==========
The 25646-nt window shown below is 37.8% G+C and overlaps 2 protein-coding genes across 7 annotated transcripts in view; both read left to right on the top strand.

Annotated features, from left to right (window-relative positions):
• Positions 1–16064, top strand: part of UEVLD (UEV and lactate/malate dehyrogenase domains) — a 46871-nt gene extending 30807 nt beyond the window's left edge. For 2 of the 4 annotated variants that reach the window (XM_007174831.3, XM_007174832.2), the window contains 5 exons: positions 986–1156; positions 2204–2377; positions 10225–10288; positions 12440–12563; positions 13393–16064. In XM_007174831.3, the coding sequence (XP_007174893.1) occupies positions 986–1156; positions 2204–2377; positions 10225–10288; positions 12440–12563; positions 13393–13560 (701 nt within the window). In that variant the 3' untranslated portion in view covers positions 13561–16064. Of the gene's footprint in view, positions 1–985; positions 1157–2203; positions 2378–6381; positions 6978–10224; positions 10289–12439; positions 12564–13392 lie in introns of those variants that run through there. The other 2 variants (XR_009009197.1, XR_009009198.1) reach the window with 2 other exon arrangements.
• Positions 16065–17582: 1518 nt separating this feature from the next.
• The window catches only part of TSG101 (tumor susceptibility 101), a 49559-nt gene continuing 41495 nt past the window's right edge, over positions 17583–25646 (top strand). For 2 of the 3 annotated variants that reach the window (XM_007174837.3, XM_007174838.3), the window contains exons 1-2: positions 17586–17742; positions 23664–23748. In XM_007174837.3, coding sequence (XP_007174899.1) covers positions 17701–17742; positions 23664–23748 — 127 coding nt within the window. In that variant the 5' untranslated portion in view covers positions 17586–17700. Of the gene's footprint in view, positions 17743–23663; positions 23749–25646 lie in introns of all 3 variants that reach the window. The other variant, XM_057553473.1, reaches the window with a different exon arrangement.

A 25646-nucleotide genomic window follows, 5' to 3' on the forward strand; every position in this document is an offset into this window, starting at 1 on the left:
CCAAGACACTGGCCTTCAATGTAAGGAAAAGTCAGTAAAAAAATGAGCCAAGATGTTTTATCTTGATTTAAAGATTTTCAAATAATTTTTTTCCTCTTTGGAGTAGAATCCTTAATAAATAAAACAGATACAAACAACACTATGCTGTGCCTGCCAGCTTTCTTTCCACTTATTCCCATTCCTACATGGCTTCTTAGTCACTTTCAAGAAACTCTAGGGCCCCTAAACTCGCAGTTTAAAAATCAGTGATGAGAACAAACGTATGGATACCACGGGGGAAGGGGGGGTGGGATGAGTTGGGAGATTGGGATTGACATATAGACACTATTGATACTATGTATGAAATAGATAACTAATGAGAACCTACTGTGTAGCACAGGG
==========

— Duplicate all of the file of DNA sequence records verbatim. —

The 25646-nt window shown below is 37.8% G+C and overlaps 2 protein-coding genes across 7 annotated transcripts in view; both read left to right on the top strand.

Annotated features, from left to right (window-relative positions):
• Positions 1–16064, top strand: part of UEVLD (UEV and lactate/malate dehyrogenase domains) — a 46871-nt gene extending 30807 nt beyond the window's left edge. For 2 of the 4 annotated variants that reach the window (XM_007174831.3, XM_007174832.2), the window contains 5 exons: positions 986–1156; positions 2204–2377; positions 10225–10288; positions 12440–12563; positions 13393–16064. In XM_007174831.3, the coding sequence (XP_007174893.1) occupies positions 986–1156; positions 2204–2377; positions 10225–10288; positions 12440–12563; positions 13393–13560 (701 nt within the window). In that variant the 3' untranslated portion in view covers positions 13561–16064. Of the gene's footprint in view, positions 1–985; positions 1157–2203; positions 2378–6381; positions 6978–10224; positions 10289–12439; positions 12564–13392 lie in introns of those variants that run through there. The other 2 variants (XR_009009197.1, XR_009009198.1) reach the window with 2 other exon arrangements.
• Positions 16065–17582: 1518 nt separating this feature from the next.
• The window catches only part of TSG101 (tumor susceptibility 101), a 49559-nt gene continuing 41495 nt past the window's right edge, over positions 17583–25646 (top strand). For 2 of the 3 annotated variants that reach the window (XM_007174837.3, XM_007174838.3), the window contains exons 1-2: positions 17586–17742; positions 23664–23748. In XM_007174837.3, coding sequence (XP_007174899.1) covers positions 17701–17742; positions 23664–23748 — 127 coding nt within the window. In that variant the 5' untranslated portion in view covers positions 17586–17700. Of the gene's footprint in view, positions 17743–23663; positions 23749–25646 lie in introns of all 3 variants that reach the window. The other variant, XM_057553473.1, reaches the window with a different exon arrangement.

A 25646-nucleotide genomic window follows, 5' to 3' on the forward strand; every position in this document is an offset into this window, starting at 1 on the left:
CCAAGACACTGGCCTTCAATGTAAGGAAAAGTCAGTAAAAAAATGAGCCAAGATGTTTTATCTTGATTTAAAGATTTTCAAATAATTTTTTTCCTCTTTGGAGTAGAATCCTTAATAAATAAAACAGATACAAACAACACTATGCTGTGCCTGCCAGCTTTCTTTCCACTTATTCCCATTCCTACATGGCTTCTTAGTCACTTTCAAGAAACTCTAGGGCCCCTAAACTCGCAGTTTAAAAATCAGTGATGAGAACAAACGTATGGATACCACGGGGGAAGGGGGGGTGGGATGAGTTGGGAGATTGGGATTGACATATAGACACTATTGATACTATGTATGAAATAGATAACTAATGAGAACCTACTGTGTAGCACAGGG